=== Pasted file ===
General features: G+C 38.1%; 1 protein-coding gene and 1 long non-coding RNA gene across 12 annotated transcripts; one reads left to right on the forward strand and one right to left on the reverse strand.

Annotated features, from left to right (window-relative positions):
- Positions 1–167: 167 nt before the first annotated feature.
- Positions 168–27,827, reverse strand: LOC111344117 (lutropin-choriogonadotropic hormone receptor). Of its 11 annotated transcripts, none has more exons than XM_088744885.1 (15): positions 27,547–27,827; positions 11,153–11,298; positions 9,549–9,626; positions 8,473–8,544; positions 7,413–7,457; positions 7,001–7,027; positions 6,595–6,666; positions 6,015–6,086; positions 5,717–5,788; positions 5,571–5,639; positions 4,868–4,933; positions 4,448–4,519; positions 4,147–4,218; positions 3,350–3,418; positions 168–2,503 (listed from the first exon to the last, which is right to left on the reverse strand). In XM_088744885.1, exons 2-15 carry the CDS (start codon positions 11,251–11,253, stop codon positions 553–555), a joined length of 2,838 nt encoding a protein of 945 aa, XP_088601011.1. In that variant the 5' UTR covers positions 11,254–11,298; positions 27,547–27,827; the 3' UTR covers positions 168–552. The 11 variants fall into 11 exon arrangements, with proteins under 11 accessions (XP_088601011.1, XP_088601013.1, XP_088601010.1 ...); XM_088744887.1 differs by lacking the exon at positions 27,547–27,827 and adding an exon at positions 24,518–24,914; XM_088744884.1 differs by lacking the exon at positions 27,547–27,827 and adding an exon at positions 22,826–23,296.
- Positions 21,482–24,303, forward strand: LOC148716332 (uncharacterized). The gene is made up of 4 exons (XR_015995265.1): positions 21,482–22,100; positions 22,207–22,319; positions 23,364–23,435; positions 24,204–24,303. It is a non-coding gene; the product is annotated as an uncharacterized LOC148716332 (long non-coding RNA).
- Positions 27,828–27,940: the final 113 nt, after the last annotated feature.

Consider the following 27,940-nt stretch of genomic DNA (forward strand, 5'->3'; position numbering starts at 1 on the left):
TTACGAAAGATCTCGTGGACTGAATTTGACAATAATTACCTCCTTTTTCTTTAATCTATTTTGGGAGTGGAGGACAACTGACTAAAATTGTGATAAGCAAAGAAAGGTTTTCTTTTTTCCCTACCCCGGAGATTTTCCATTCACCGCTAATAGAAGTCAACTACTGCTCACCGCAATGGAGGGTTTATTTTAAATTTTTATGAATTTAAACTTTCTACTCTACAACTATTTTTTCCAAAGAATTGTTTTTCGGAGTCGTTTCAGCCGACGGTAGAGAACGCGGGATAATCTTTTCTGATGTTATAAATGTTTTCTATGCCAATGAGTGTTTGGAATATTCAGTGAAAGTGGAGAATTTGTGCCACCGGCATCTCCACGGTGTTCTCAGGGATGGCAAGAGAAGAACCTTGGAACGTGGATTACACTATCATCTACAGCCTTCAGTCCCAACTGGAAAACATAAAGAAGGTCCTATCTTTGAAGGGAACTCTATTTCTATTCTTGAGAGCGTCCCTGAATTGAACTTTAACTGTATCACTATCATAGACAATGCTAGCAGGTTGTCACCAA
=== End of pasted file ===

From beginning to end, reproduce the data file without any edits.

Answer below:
General features: G+C 38.1%; 1 protein-coding gene and 1 long non-coding RNA gene across 12 annotated transcripts; one reads left to right on the forward strand and one right to left on the reverse strand.

Annotated features, from left to right (window-relative positions):
- Positions 1–167: 167 nt before the first annotated feature.
- Positions 168–27,827, reverse strand: LOC111344117 (lutropin-choriogonadotropic hormone receptor). Of its 11 annotated transcripts, none has more exons than XM_088744885.1 (15): positions 27,547–27,827; positions 11,153–11,298; positions 9,549–9,626; positions 8,473–8,544; positions 7,413–7,457; positions 7,001–7,027; positions 6,595–6,666; positions 6,015–6,086; positions 5,717–5,788; positions 5,571–5,639; positions 4,868–4,933; positions 4,448–4,519; positions 4,147–4,218; positions 3,350–3,418; positions 168–2,503 (listed from the first exon to the last, which is right to left on the reverse strand). In XM_088744885.1, exons 2-15 carry the CDS (start codon positions 11,251–11,253, stop codon positions 553–555), a joined length of 2,838 nt encoding a protein of 945 aa, XP_088601011.1. In that variant the 5' UTR covers positions 11,254–11,298; positions 27,547–27,827; the 3' UTR covers positions 168–552. The 11 variants fall into 11 exon arrangements, with proteins under 11 accessions (XP_088601011.1, XP_088601013.1, XP_088601010.1 ...); XM_088744887.1 differs by lacking the exon at positions 27,547–27,827 and adding an exon at positions 24,518–24,914; XM_088744884.1 differs by lacking the exon at positions 27,547–27,827 and adding an exon at positions 22,826–23,296.
- Positions 21,482–24,303, forward strand: LOC148716332 (uncharacterized). The gene is made up of 4 exons (XR_015995265.1): positions 21,482–22,100; positions 22,207–22,319; positions 23,364–23,435; positions 24,204–24,303. It is a non-coding gene; the product is annotated as an uncharacterized LOC148716332 (long non-coding RNA).
- Positions 27,828–27,940: the final 113 nt, after the last annotated feature.

Consider the following 27,940-nt stretch of genomic DNA (forward strand, 5'->3'; position numbering starts at 1 on the left):
TTACGAAAGATCTCGTGGACTGAATTTGACAATAATTACCTCCTTTTTCTTTAATCTATTTTGGGAGTGGAGGACAACTGACTAAAATTGTGATAAGCAAAGAAAGGTTTTCTTTTTTCCCTACCCCGGAGATTTTCCATTCACCGCTAATAGAAGTCAACTACTGCTCACCGCAATGGAGGGTTTATTTTAAATTTTTATGAATTTAAACTTTCTACTCTACAACTATTTTTTCCAAAGAATTGTTTTTCGGAGTCGTTTCAGCCGACGGTAGAGAACGCGGGATAATCTTTTCTGATGTTATAAATGTTTTCTATGCCAATGAGTGTTTGGAATATTCAGTGAAAGTGGAGAATTTGTGCCACCGGCATCTCCACGGTGTTCTCAGGGATGGCAAGAGAAGAACCTTGGAACGTGGATTACACTATCATCTACAGCCTTCAGTCCCAACTGGAAAACATAAAGAAGGTCCTATCTTTGAAGGGAACTCTATTTCTATTCTTGAGAGCGTCCCTGAATTGAACTTTAACTGTATCACTATCATAGACAATGCTAGCAGGTTGTCACCAA